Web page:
Sherlock Holmes Review

The IMDB lists no fewer than 223 productions that feature the character Sherlock Holmes, and in the case of TV the figure accounts for whole series rather than individual episodes, so the true total is actually far higher. In the face of such a huge and stuffy screen history, Guy Ritchie and his producers naturally wanted something completely different, a reinvention for the age of fast action, CGI and coolness. So who better to put the pipe between his teeth than a highly acclaimed actor of just the right age who has already mined box office gold by playing a genial plutocrat superhero-type whose main wellspring of power is his massive intellect? Robert Downey Jr. is indeed excellently cast and the journey from Iron Man to Sherlock Holmes involves but few short steps and a quick change of accent.


This Holmes has floppy hair and designer stubble; he possesses almost Da Vinci-like inspiration as an inventor and a chemist; he has a six-pack and he’s no stranger to a bit of bare-knuckle fisticuffs; and, of course, he’s a master of disguise—at one point doing a pretty fair imitation of Harpo Marx. Holmes’ legendary substance abuse is only hinted at here, and even his gargantuan tobacco intake has been moderated, doubtless to set a good example to formative minds. Similarly the bumbling, adipose figure of Dr. Watson required overhauling, so enter the lean and handsome Jude Law, who looks suave with a moustache and sideboards, somewhat reminiscent of the younger Terence Stamp in period roles. The chemistry of the two men’s relationship is much altered, informal and blokeish, less Boswell-Johnson and more Butch-Sundance—the forty something mastermind with his thirty-something smooth operator sidekick.

Two flamboyant bachelors living cosily together in Baker Street is a situation perhaps open to misconstruction, and as if to set things straight Watson gets himself engaged to Mary Morstan (Kelly Reilly), who figured in the novel The Sign of Four, but remained a background figure after that. The great Holmes’ deductive powers land him in hot water when he first meets Mary, and generally he doesn’t disguise his pique and possessiveness over this change in circumstances. Holmes himself has a tentative love interest in the form of Irene Adler (Rachel McAdams), a femme fatale from the story ‘A Scandal in Bohemia’ and the only woman for whom the original Holmes expressed an admiration. Here Irene, a corseted siren, has her own dubious agenda, and at one point she leaves Holmes in handcuffs minus his kit, a scenario that I don’t recall from any of the stories or novels…


Similarly the villain of the piece, Lord Blackwood (Mark Strong), has no precedent in the original material, and was loosely based by the writers on Aleister Crowley, including black magic as part of his portfolio of skulduggery. This creates the opportunity for Hammeresque scenes of rituals involving black-hooded figures, daggers and pentagrams; and occult elements are woven into the mystery that Holmes must solve in order to save the country from the designs of the evil lord. Along the way there are numerous fights and chases, some involving impressive locations, such as Liverpool Docks, Freemason's Hall and various cellars and tunnels. Familiar tropes of the action genre are present, such as fight footage treated for heightened effect, large-scale CGI-enhanced sequences of peril, one involving a half-built Tower Bridge, so that Victorian London gets made over like Gotham City.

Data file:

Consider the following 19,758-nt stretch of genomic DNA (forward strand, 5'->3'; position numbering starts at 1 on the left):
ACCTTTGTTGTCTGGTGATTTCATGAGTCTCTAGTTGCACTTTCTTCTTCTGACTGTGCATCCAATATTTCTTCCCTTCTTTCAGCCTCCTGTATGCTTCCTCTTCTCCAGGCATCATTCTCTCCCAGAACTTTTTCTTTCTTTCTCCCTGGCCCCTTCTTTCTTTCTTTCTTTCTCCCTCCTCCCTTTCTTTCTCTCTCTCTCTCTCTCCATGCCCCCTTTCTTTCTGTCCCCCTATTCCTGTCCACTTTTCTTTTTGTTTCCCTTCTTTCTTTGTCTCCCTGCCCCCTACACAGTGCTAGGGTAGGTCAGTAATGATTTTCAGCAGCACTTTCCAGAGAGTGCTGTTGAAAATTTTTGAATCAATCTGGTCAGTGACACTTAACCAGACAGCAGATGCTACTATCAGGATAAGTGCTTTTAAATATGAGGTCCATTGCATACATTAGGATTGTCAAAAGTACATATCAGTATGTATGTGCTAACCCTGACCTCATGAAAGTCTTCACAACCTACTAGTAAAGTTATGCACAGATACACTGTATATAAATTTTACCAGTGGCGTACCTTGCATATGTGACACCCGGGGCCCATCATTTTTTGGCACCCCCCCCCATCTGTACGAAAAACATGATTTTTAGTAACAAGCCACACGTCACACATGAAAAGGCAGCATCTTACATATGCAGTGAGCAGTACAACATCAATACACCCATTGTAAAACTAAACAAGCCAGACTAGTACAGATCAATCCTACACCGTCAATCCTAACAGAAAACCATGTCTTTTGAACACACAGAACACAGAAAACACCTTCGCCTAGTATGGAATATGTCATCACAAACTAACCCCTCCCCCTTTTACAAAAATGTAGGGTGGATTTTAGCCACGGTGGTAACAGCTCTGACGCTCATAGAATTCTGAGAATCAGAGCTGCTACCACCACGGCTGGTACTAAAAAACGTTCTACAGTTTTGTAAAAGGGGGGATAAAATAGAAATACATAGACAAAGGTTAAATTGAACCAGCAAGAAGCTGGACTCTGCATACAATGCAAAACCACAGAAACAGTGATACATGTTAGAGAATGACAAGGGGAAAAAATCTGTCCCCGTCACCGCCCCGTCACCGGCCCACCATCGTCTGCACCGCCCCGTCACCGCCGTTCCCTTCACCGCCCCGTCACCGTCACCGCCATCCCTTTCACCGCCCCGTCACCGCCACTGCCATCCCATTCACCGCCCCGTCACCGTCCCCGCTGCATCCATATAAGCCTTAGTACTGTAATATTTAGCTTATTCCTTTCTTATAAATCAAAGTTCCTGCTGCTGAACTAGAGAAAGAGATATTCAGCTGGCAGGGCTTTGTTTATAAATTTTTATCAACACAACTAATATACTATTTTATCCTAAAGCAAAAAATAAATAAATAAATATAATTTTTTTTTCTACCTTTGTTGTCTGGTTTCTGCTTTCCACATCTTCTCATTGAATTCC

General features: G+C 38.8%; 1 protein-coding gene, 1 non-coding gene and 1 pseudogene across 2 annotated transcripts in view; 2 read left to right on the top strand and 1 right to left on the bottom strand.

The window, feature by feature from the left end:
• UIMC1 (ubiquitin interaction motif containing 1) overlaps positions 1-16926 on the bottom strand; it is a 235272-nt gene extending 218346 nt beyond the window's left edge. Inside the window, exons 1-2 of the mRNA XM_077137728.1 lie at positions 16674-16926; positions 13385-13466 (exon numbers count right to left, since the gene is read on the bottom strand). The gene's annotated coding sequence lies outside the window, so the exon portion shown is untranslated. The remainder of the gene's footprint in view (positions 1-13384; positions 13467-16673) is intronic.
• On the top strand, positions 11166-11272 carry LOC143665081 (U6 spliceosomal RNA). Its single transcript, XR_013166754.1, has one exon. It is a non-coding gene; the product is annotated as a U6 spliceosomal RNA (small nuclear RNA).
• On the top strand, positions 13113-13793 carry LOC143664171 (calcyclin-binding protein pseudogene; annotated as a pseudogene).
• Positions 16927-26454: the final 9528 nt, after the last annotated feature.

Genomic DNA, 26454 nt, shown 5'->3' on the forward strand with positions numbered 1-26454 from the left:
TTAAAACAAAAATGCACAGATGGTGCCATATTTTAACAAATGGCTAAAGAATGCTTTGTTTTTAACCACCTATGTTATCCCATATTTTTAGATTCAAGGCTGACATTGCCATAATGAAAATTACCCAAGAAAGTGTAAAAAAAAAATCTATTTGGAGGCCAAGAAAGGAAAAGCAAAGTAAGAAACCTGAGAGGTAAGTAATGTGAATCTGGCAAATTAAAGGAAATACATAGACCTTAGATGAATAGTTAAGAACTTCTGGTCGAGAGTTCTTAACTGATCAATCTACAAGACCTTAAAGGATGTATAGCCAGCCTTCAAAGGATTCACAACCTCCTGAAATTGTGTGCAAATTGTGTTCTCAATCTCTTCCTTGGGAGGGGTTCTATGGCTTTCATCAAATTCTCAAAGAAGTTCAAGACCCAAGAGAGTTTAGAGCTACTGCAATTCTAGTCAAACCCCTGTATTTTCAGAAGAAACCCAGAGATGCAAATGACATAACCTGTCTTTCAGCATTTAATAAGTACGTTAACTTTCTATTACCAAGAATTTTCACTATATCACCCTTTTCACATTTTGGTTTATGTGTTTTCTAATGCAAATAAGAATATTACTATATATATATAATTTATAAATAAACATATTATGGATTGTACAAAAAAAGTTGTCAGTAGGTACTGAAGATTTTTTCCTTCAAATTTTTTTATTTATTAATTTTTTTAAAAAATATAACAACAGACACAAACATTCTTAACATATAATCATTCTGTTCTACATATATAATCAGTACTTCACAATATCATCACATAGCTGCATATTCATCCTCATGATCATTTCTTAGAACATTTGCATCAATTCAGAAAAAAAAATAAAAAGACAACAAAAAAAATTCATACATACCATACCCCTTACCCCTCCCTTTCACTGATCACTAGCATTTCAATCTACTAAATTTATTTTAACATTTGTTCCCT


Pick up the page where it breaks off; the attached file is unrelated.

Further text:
But the heart of the original material concerns the workings of the great detective’s mind and any adaptation must strongly feature that. In keeping with the action gloss, Holmes’ deductive reasoning, together with his slick Bartitsu-derived fighting methods, are shown in slowed-down flashbacks and flashforwards, like exploded diagrams in technical manuals, all the better to appreciate Holmes’ alacrity when the action is run at normal speed. It’s effective and it heightens the sense of Holmes as superhero, and it fits in well with the other treatment devices.


Overall the film’s recreation of a Victorian milieu and underworld is pleasing, scoring highly in design and photography, though some of the action sequences are stagy and the use of CGI is glaring in places. If there is a major let-down it’s the story itself, which has strayed too far from Conan Doyle into potboiler territory and concludes in a tad too neat and tidy fashion, undermining to some extent what has gone before. Nonetheless the film works as action-entertainment, and for Guy Ritchie fans there are plenty of colourful supporting geezers, such as the ever reliable Eddie Marsan as Lestrade and the not-to-be-messed-with seven feet tall Robert Maillet as Dredger, with Mark Strong lending suitable Gothic menace as Blackwood.

And obviously this is no isolated film but the start of a franchise, and with its basics soundly in position, the scripting has room for improvement—indeed the hovering presence of arch-nemesis Moriarty can already be felt, limbering up for a hopefully better and more elaborate second instalment, much as the Joker did, biding his time till The Dark Knight. Robert Downey Jr. does work as a different kind of Holmes for today, bringing a fey comic edge to compliment the intellectual gravitas, recalling his performance as Charlie Chaplin. And the ease he has with Jude Law, which carries into the character relationship, is a firm foundation to build upon. It seems ‘elementary’ that the film will be popular—though that’s one word you won’t find this particular Holmes using!

Stills © Warner Bros.

Overall

7

out of 10

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